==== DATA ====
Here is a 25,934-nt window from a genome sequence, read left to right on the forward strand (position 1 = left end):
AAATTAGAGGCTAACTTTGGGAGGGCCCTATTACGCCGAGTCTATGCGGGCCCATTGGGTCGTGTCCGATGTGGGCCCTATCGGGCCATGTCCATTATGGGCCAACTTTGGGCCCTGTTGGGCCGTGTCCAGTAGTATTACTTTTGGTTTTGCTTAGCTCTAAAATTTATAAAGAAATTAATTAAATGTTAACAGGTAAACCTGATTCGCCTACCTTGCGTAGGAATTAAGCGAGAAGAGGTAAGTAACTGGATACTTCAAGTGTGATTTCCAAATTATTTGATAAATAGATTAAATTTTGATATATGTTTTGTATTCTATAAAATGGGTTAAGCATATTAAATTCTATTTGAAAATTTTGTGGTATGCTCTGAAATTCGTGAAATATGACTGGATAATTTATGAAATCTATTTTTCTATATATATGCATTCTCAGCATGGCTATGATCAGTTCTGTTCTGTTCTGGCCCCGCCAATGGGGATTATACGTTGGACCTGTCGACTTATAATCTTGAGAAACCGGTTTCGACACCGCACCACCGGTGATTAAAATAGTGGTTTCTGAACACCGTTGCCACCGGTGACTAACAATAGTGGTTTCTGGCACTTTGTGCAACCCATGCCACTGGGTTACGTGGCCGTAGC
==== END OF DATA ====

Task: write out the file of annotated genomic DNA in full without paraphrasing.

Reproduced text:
Here is a 25,934-nt window from a genome sequence, read left to right on the forward strand (position 1 = left end):
AAATTAGAGGCTAACTTTGGGAGGGCCCTATTACGCCGAGTCTATGCGGGCCCATTGGGTCGTGTCCGATGTGGGCCCTATCGGGCCATGTCCATTATGGGCCAACTTTGGGCCCTGTTGGGCCGTGTCCAGTAGTATTACTTTTGGTTTTGCTTAGCTCTAAAATTTATAAAGAAATTAATTAAATGTTAACAGGTAAACCTGATTCGCCTACCTTGCGTAGGAATTAAGCGAGAAGAGGTAAGTAACTGGATACTTCAAGTGTGATTTCCAAATTATTTGATAAATAGATTAAATTTTGATATATGTTTTGTATTCTATAAAATGGGTTAAGCATATTAAATTCTATTTGAAAATTTTGTGGTATGCTCTGAAATTCGTGAAATATGACTGGATAATTTATGAAATCTATTTTTCTATATATATGCATTCTCAGCATGGCTATGATCAGTTCTGTTCTGTTCTGGCCCCGCCAATGGGGATTATACGTTGGACCTGTCGACTTATAATCTTGAGAAACCGGTTTCGACACCGCACCACCGGTGATTAAAATAGTGGTTTCTGAACACCGTTGCCACCGGTGACTAACAATAGTGGTTTCTGGCACTTTGTGCAACCCATGCCACTGGGTTACGTGGCCGTAGC